Patrick Ames is a singer-songwriter and performer who hails from Napa, California and has extensive experience in music. Ames is known for his stripped-down music with deep lyrics and strong raw emotions, making “Harmonium,” out to be the most profound album in his discography in that respect. Likewise, “Harmonium,” is where he demonstrates that he is capable of creating music that his fans will adore and appreciate. Featured artists on this album include Chana Matthews doing back-up vocals and long-time collaborator and producer Jon Ireson.
His upbringing in a musical household has undoubtedly left its mark on his artistic expression. His mother was a member of the church choir and sang opera. His father and his elder brothers were all huge music aficionados, and they particularly enjoyed bands and music from the 1960s. More specifically, the style of music known as Motown. Glen Campbell, Holland, Dozer, Holland were significant figures in his musical and songwriting upbringing.
Ames didn’t start creating songs until he was 14 years old. A guitar and record collection were left for him by his older brothers, who were already attending college at the time. In 1976, he dabbled in the music industry for a while before deciding to focus his efforts on the field of book publishing instead. He would not participate in music ever again for the next 25 years. In the end, it was the discarded fender that belonged to his son that rekindled his passion for music.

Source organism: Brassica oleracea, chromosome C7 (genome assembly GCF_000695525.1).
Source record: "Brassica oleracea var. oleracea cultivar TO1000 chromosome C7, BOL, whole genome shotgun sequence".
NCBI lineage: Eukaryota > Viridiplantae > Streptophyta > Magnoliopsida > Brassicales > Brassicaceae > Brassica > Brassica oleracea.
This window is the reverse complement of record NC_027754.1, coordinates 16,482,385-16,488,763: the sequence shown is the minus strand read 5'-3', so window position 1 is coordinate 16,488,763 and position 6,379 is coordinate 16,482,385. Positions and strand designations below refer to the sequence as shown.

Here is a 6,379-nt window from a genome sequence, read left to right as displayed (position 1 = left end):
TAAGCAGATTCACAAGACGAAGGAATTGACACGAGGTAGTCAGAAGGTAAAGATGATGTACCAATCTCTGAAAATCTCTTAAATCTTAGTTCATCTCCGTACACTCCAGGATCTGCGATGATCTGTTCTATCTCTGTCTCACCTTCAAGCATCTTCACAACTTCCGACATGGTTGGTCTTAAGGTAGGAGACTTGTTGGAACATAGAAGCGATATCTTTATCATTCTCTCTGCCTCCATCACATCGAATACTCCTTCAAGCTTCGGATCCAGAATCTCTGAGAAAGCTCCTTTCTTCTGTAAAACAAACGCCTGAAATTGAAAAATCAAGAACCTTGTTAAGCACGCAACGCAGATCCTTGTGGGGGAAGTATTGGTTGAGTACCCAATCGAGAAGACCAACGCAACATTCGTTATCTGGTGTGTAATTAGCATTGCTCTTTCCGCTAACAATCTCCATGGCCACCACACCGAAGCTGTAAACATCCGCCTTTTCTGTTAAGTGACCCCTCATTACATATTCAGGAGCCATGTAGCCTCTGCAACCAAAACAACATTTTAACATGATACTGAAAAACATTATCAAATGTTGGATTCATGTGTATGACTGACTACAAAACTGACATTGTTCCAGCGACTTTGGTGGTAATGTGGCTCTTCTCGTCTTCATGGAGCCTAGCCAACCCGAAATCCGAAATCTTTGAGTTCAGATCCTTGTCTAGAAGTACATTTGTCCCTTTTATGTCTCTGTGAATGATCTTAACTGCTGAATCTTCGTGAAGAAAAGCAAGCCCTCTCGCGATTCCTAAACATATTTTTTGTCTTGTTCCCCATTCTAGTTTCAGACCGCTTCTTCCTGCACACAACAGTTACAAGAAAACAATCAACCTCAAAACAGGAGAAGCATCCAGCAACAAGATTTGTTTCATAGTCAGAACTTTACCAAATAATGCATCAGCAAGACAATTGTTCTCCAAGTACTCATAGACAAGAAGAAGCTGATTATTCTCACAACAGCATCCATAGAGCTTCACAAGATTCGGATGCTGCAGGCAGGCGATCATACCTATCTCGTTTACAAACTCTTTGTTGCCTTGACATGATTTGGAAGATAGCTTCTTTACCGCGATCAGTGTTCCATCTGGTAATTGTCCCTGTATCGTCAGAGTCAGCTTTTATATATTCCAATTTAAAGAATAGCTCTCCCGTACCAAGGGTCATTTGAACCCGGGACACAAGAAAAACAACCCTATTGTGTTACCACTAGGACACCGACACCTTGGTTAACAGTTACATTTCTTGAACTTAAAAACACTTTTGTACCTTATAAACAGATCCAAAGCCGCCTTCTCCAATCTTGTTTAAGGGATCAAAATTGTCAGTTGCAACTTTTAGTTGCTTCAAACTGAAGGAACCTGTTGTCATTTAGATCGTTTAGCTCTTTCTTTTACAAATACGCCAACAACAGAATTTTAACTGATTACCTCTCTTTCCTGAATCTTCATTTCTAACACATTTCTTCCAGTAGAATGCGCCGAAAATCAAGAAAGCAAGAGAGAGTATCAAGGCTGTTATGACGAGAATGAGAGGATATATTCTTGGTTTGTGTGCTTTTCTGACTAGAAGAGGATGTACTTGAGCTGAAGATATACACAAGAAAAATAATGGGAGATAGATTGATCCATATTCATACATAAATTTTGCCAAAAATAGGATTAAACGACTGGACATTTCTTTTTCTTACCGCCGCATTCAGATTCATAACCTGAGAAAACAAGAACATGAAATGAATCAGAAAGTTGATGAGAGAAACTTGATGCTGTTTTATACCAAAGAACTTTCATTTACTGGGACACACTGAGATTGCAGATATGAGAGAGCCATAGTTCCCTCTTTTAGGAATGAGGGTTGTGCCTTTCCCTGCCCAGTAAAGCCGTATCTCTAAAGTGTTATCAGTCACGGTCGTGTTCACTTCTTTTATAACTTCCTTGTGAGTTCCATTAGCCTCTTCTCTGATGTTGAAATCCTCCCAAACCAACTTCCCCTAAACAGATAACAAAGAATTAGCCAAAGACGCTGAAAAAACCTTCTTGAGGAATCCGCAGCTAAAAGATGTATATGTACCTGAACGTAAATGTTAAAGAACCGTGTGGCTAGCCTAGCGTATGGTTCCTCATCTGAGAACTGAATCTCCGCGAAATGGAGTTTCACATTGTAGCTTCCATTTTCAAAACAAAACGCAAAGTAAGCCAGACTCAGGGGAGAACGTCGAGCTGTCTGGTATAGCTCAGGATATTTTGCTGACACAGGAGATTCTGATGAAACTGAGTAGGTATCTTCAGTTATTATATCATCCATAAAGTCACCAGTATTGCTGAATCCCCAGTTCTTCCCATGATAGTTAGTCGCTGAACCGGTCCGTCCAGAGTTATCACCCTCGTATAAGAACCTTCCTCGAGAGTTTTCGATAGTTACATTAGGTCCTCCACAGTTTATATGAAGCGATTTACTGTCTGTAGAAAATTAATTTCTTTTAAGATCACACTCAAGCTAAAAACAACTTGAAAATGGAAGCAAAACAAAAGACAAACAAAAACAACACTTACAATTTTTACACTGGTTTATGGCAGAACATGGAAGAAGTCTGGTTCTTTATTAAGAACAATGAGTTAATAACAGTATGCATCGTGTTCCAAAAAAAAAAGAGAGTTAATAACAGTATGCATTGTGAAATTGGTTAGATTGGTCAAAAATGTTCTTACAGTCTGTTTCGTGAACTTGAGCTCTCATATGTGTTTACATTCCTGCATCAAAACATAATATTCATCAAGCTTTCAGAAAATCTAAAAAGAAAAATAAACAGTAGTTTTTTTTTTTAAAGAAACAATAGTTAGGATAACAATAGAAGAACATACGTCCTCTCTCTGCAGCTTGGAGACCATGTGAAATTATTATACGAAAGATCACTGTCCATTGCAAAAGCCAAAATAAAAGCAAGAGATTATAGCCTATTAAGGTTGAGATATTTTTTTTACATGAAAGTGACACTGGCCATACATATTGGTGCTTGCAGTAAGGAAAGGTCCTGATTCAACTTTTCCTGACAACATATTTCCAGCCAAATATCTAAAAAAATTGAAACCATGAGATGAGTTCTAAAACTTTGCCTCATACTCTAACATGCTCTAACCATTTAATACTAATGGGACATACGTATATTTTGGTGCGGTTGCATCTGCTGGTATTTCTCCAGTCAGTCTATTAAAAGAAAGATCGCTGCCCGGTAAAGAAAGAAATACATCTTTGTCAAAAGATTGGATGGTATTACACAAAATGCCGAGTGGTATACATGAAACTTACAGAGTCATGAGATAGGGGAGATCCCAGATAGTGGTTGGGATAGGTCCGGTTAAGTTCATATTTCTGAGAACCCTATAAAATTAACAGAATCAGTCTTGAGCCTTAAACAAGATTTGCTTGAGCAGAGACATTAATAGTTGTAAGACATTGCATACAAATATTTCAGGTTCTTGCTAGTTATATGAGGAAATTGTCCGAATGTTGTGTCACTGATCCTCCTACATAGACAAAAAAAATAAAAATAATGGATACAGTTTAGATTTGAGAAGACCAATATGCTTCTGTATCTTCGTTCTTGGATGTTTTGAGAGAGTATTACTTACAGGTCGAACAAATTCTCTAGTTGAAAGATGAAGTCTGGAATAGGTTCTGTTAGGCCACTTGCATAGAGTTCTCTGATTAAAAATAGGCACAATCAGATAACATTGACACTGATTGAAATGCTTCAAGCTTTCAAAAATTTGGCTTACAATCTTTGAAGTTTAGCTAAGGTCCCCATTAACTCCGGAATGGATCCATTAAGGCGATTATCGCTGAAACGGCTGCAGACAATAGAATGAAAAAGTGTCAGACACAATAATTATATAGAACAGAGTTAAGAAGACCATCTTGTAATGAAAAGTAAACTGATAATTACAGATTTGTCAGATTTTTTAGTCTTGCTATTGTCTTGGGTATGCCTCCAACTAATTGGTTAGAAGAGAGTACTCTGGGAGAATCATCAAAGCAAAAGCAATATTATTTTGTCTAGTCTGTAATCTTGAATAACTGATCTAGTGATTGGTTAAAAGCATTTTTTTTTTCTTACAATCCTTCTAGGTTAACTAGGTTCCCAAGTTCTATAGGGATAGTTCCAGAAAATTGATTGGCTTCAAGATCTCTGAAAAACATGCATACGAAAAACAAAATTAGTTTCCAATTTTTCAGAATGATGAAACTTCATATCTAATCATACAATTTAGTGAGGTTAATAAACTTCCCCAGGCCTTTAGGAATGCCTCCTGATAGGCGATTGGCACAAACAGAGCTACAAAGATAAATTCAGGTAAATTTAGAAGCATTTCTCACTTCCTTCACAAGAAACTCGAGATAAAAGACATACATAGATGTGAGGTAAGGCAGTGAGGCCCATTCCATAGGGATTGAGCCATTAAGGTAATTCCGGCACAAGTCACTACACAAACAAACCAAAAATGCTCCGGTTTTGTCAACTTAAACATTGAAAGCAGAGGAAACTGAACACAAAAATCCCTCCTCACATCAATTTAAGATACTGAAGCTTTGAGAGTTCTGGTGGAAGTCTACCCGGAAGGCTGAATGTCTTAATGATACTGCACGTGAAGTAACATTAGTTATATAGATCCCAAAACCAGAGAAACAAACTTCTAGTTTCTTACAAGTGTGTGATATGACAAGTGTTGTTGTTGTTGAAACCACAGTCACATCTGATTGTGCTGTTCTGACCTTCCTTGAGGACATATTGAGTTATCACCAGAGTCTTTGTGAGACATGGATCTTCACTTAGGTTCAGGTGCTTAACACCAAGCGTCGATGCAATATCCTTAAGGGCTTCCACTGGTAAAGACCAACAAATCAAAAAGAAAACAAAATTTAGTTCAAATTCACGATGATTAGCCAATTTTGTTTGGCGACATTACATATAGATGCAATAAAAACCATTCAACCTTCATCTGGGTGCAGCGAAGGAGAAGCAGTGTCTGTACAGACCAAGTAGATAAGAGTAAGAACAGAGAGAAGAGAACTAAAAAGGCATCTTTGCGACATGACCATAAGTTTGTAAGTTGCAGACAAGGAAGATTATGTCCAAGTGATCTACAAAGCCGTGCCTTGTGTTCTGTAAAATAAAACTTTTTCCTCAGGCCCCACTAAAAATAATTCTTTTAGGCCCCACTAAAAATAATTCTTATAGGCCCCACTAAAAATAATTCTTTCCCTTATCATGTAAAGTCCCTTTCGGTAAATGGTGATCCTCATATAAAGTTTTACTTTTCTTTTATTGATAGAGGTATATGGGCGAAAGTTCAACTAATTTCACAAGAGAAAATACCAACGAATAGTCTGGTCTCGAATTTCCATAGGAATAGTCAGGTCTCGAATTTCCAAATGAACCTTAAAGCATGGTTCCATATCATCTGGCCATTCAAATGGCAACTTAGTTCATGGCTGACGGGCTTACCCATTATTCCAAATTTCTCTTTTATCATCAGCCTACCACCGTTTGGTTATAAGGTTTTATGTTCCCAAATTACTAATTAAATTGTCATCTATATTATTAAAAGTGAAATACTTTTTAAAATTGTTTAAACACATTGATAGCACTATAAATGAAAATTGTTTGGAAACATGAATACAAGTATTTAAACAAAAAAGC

His love for all things classic and old led him to a passion for literature and spirituality, both of which are reflected in his song-writing. Perhaps in an attempt to remotely touch the past in and of itself, Ames also owns a vineyard.
In traditional folk fashion, “No People Are Supreme” is a political song directed against those in power and those who believe themselves to be superior to others. The emphasis here is on the lyrics, with rough vocals and a musical palette confined to traditional instruments such as the guitar. On the second track of the album, “Sometimes,” the narrator laments about why the young are not being heard and how he can’t always grasp the world around him; the narrator’s voice has a tone of fatigue or even discontentment with the status quo.
The mood and tone of “DontChaWanna” are markedly different from those of the remainder of the album. Rocking guitars and Ames’ gritty vocals fill up the soundscape. In this piece, Ames is pondering fortune and fame. He addresses it to someone and inquires as to whether or not they want to basque in fame. If they could choose to quit their job. Is this something you’re interested in? He addresses the audience when asking those questions.
The album harmoniously ends with “Grace,” a minimalistic tune which opens with Ames being asked to give a blessing before a dinner. He then begins singing a song in which he expresses his gratitude for many aspects of his life. It’s a heartfelt and poignant conclusion to a politically tinged and abrasive record.
Overall, this album displays Ames’ ability to deftly combine folk, blues, and soft rock, resulting in tracks that are concise, lyrically profound, and so addicting that you can’t help but play them again and again.